2010 NBA Finals: Injured Andrew Bynum Hurting Los Angeles Lakers

David DeRyderCorrespondent IJune 14, 2010

BOSTON - JUNE 13:  Andrew Bynum #17 of the Los Angeles Lakers looks on from the bench in the second half against the Boston Celtics during Game Five of the 2010 NBA Finals on June 13, 2010 at TD Garden in Boston, Massachusetts. NOTE TO USER: User expressly acknowledges and agrees that, by downloading and/or using this Photograph, user is consenting to the terms and conditions of the Getty Images License Agreement.  (Photo by Ronald Martinez/Getty Images)
Ronald Martinez/Getty Images

The Boston Celtics will look to win their second championship in three years on the Lakers' home court Tuesday night. A Game Six win would be their their third straight after trailing Los Angeles 2-1 in the best of seven series. The Lakers will look to bounce back from a horrendous defensive effort and force a Game Seven.

Andrew Bynum's health has been a story throughout the playoffs. Let the record show that he has demonstrated considerable heart.

It's clear that he has been playing through pain for quite sometime now. His determination has gone a long way to prove that these Lakers are not the same team from 2008 (Bynum missed the entire 2008 playoffs). The 2010 Lakers can play physically and are driven.

Unfortunately for the Lakers, Andrew Bynum needs to be more than an inspirational story.

It is not enough for him simply to play, he needs to be a factor. Despite facing a substantial height disadvantage, the Boston Celtics have made their living in the paint. Rajon Rondo is always a threat to drive. Kevin Garnett, Glen Davis, and Rasheed Wallace have all gotten easy layups. Boston's offensive success is as much about the Lakers' defense as it is their ability to score.

Bynum is a liability to Los Angeles when he is not mobile. Defense is a team effort in basketball. When Rondo drives, it falls on the big men to step up and take away the layup. When Garnett gets the ball in the paint, Gasol needs help.

It is up to Andrew Bynum to block shots, take away the lane, and provide help defense. If his knee is preventing him from doing these essential duties, he is hurting his team.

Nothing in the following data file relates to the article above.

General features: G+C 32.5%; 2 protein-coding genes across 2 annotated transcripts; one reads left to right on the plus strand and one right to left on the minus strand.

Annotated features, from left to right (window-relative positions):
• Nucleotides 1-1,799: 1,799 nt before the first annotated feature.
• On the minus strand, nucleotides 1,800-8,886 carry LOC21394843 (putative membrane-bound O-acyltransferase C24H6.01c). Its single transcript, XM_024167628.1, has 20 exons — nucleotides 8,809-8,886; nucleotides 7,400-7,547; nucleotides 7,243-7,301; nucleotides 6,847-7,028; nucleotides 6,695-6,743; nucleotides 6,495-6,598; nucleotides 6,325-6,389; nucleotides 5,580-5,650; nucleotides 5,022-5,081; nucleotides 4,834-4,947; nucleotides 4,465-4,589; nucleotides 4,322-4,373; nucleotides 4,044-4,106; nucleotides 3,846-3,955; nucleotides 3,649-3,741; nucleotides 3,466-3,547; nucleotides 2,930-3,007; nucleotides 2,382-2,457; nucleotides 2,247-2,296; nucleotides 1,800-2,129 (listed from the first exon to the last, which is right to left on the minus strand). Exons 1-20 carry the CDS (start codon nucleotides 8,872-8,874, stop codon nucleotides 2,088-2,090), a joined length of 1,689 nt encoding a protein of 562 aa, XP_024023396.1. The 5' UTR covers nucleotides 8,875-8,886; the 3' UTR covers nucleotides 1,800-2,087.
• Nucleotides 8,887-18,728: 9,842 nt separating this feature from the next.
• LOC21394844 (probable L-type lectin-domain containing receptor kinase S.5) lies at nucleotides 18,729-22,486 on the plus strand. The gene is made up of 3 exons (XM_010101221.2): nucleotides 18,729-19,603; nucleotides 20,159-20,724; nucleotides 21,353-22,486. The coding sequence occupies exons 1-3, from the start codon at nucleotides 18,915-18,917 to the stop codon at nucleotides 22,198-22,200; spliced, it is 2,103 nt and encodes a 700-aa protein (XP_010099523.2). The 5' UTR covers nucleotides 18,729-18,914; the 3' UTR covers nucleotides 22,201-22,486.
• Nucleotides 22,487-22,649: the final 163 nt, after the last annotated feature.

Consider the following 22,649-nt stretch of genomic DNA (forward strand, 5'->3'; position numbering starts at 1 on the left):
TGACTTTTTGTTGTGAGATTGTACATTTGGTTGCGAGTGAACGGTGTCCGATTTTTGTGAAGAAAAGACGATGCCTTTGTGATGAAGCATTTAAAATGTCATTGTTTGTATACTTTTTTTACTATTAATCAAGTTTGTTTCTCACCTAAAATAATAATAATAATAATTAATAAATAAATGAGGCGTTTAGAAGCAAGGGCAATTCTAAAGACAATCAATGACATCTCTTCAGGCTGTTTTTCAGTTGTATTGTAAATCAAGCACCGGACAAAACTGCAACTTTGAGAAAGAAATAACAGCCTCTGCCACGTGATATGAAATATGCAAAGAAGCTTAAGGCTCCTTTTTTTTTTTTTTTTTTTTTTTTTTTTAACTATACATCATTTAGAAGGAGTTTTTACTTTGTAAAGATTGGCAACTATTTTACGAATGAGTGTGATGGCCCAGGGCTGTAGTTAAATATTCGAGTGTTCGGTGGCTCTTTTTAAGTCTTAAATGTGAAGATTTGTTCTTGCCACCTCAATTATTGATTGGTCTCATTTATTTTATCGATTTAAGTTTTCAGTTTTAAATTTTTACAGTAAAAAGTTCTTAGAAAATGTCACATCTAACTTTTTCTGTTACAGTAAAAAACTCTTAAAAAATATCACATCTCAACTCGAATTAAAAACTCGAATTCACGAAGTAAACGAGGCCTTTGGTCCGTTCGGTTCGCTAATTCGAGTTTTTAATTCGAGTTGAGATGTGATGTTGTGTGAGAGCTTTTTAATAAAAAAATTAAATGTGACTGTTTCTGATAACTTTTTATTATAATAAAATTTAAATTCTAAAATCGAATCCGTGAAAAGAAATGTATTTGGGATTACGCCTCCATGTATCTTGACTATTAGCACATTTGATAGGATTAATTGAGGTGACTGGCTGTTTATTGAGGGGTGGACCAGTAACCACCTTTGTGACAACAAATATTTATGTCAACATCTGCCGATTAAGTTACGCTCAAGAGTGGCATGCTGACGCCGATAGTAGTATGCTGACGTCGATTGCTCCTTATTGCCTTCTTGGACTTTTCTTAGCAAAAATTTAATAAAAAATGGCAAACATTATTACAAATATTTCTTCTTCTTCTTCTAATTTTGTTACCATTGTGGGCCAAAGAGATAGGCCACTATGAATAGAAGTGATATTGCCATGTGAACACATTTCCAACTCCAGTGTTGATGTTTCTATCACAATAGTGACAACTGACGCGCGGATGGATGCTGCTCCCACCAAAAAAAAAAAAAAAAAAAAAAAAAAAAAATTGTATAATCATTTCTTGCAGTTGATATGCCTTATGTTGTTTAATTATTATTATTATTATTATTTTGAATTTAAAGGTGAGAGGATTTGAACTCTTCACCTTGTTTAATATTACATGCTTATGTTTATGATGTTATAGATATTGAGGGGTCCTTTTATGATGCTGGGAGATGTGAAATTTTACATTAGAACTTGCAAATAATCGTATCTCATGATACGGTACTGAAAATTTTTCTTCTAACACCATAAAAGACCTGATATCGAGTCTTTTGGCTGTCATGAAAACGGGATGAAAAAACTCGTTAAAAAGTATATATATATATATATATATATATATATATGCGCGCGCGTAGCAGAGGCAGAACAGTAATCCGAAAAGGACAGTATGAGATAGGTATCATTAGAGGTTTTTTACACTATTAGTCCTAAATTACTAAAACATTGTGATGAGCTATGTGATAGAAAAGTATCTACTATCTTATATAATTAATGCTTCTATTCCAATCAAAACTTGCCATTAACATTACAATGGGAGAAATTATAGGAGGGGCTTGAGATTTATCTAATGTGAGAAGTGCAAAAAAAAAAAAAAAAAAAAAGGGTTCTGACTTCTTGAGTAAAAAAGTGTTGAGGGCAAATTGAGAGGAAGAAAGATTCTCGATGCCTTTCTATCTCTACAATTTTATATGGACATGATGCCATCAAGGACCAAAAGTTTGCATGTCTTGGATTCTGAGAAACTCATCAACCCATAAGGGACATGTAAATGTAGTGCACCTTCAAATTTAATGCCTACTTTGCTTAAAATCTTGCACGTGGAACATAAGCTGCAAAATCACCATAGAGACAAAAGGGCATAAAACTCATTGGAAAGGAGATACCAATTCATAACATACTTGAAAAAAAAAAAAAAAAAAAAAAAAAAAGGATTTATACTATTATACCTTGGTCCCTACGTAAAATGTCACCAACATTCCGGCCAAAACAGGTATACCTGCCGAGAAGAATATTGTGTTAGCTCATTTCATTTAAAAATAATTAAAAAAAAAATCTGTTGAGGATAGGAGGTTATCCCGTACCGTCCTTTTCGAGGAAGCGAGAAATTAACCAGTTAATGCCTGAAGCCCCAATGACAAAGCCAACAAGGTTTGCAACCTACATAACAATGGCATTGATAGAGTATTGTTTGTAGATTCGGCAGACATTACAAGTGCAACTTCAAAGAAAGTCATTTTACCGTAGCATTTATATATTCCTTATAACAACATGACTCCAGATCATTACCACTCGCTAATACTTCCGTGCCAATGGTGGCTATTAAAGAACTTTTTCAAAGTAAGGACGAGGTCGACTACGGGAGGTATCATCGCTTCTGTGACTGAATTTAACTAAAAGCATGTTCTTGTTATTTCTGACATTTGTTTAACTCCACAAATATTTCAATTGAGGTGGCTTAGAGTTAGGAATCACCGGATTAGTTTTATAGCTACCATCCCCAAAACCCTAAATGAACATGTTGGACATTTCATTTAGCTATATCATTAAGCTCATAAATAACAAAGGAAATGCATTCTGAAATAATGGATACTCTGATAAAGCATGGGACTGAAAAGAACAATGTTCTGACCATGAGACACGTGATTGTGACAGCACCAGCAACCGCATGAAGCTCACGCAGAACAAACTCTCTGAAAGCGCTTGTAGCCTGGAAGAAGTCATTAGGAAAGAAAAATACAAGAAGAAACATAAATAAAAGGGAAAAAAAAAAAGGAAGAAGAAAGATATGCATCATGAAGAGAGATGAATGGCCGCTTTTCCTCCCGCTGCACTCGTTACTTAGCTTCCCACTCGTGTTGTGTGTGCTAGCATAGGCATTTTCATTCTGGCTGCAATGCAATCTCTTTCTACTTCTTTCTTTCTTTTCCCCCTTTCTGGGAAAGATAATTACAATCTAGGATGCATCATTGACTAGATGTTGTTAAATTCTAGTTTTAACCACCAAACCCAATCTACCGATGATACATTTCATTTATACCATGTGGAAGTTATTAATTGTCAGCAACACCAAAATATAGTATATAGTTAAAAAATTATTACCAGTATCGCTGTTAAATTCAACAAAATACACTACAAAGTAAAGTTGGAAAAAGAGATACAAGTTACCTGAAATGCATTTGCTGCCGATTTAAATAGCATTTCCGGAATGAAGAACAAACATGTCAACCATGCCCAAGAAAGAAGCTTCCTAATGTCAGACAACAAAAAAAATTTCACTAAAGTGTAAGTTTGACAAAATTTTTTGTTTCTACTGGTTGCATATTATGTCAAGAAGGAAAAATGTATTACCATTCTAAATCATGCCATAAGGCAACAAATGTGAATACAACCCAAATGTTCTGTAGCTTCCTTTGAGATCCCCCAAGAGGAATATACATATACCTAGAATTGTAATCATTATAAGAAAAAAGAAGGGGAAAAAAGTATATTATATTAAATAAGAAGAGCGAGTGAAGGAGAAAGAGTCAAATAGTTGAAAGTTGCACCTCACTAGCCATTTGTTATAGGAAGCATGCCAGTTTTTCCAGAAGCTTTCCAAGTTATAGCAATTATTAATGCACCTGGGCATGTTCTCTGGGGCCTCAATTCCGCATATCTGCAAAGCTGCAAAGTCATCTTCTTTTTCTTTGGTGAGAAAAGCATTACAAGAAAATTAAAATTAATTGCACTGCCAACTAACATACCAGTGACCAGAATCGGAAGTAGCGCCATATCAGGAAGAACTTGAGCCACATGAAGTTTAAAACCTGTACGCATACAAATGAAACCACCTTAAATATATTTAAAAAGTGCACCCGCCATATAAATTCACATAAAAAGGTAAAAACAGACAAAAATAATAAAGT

I'm not trying to take anything away from Boston's big men. They have played exceptionally well and shown a desire to win. However, it has been far too easy for them. There is no reason why Los Angeles shouldn't dominate the paint.

With two seven-footers (Bynum being one) in the starting lineup, life should be hell for Garnett, Perkins, Davis, and Wallace. Every shot should be contested. In order for that to happen, the Lakers need a mobile Bynum. Their defense lost Game Five and they cannot afford a repeat performance.

Aside from Bynum's health, here is what will affect the outcome of Game Six:

Keys for the Lakers:

1. The Lakers need a third scoring option. I think it is safe to assume that Pau Gasol will play better than he did in Game Five. That being said, the Lakers have only two sure things on offense: Gasol and Kobe.

Odom can get to the basket, but he has lacked consistency this series. Fisher came up huge in Game Three, but he hasn't made a huge impact since. Bynum could be the answer; he was certainly effective early in Game Five. There are plenty of potential scoring threats on Los Angeles. Game Six will come down to them capitalizing on their ability.

2. Ron Artest has been a scorer in the past but has been nonexistent on the offensive end during the Finals. Boston allows him to have a wide open three-pointer every time down the floor. Rather than make them regret leaving him so open, he misses shot after shot.

Phil Jackson has to make an adjustment. Why not play Artest closer to the basket? Or run plays that allow him to cut towards the hoop? There have been times when Artest has successfully driven and converted layups.

An efficient scoring night from Ron-Ron would be a huge boost for the Lakers.

Keys for the Celtics:

1. To this point in the series, the Celtics have done an excellent job of pushing the ball up the court. Rajon Rondo has the potential to be a one-man fast break every time he grabs a board.

It's ironic that during their series against Orlando, people speculated that Boston was getting old and lethargic. The Celtics have shut up their critics and have looked to be the more athletic team this series. They have had success running the ball and will continue to do so until the Lakers stop them.

Stopping the break is no easy task against a revitalized Celtics team.

2. Boston has the Lakers in a corner. Odds are that everyone playing for Los Angeles will show up. If the Celtics are going to win, they need their stars to play well.

Game Five showed how effective Boston is when their big three play to their ability. Kevin Garnett, Ray Allen, and Paul Pierce are so important to their offense. If Rondo can distribute the ball, it could be another tough night for the Lakers on defense.

3. The Celtics have overcome the length of the Los Angeles Lakers and have successfully rebounded the ball. For Boston to win the title, they will have to out-hustle their opponent and dominate the glass.

Rajon Rondo can make the battle easier by helping out his big men. He is an excellent point guard with a world class all-around game. The Lakers have size, but if the Celtics have more desire, they could very well end up being world champions.